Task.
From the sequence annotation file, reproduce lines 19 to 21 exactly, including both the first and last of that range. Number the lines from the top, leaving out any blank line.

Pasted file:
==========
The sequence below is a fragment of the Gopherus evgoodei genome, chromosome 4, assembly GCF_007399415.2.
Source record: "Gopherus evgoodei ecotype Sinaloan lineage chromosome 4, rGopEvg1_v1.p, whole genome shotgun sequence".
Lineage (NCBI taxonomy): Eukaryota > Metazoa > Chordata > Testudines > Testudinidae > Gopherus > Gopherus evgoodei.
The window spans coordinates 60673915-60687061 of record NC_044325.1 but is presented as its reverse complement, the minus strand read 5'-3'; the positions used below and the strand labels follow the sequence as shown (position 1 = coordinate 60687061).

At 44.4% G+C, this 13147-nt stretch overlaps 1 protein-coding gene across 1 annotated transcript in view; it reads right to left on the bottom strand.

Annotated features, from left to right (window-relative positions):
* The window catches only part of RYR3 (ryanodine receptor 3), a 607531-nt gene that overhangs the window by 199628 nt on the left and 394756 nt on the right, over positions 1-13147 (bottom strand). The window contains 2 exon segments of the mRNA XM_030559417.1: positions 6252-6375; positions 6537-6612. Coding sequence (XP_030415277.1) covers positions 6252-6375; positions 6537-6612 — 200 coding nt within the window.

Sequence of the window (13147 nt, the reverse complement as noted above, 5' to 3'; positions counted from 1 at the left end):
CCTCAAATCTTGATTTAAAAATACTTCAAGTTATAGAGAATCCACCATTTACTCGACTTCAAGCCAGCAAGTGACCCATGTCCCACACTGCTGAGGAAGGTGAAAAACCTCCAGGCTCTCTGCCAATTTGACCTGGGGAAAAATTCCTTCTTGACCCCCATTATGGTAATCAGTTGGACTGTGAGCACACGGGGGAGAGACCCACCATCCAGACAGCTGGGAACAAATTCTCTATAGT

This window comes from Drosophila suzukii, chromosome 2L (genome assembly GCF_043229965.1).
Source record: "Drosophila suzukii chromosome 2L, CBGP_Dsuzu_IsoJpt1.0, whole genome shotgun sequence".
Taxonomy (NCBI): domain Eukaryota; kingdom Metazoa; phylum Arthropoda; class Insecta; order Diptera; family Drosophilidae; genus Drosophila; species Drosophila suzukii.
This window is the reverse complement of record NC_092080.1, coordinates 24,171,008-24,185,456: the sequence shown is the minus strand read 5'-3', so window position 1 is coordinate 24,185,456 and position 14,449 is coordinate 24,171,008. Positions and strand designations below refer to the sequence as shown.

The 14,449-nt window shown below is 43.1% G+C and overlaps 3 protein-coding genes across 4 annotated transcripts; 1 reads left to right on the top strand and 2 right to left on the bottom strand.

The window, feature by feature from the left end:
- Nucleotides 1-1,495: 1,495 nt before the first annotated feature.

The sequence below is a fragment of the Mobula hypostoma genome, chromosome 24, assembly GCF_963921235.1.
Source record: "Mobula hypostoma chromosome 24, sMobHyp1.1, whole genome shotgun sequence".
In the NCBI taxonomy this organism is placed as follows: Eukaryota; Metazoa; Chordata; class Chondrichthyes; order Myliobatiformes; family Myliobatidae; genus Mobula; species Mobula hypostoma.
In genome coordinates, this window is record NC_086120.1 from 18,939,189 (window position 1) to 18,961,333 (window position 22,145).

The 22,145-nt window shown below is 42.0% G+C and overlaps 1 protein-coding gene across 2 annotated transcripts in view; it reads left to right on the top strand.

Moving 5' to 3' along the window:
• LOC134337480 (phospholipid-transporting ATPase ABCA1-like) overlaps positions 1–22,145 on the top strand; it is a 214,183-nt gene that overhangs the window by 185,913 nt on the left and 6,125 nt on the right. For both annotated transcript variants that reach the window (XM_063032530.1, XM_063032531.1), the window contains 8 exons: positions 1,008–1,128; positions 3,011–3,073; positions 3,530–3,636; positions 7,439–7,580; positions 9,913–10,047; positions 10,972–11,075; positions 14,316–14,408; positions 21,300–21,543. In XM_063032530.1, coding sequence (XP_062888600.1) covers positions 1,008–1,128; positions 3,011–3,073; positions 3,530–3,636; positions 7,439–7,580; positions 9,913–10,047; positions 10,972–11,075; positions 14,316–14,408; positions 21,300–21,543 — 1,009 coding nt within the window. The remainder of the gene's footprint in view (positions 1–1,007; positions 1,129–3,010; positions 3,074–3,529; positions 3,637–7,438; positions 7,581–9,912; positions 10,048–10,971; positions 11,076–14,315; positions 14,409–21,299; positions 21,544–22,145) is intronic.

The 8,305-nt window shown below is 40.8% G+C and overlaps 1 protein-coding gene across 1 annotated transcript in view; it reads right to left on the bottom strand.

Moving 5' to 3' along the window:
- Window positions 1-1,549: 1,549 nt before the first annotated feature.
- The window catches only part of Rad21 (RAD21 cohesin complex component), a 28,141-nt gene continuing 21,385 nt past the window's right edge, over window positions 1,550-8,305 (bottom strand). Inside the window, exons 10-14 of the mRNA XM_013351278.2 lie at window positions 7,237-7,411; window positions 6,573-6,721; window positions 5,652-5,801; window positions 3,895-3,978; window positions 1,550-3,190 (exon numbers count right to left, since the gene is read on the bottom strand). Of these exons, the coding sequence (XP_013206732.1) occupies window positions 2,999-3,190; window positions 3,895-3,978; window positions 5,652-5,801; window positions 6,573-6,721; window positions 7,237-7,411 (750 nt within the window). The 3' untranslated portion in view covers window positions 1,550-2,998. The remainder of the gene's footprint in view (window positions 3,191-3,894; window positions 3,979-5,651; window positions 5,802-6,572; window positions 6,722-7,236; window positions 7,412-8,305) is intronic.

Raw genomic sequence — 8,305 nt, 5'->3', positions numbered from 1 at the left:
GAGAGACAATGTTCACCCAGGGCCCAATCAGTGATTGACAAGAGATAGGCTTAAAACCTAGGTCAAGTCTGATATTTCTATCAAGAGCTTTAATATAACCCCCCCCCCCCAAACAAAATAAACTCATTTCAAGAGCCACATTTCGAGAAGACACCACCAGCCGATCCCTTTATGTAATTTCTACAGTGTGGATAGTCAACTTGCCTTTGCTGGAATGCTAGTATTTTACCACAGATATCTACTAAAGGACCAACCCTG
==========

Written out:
In the NCBI taxonomy this organism is placed as follows: Eukaryota; Metazoa; Chordata; class Chondrichthyes; order Myliobatiformes; family Myliobatidae; genus Mobula; species Mobula hypostoma.
In genome coordinates, this window is record NC_086120.1 from 18,939,189 (window position 1) to 18,961,333 (window position 22,145).

The 22,145-nt window shown below is 42.0% G+C and overlaps 1 protein-coding gene across 2 annotated transcripts in view; it reads left to right on the top strand.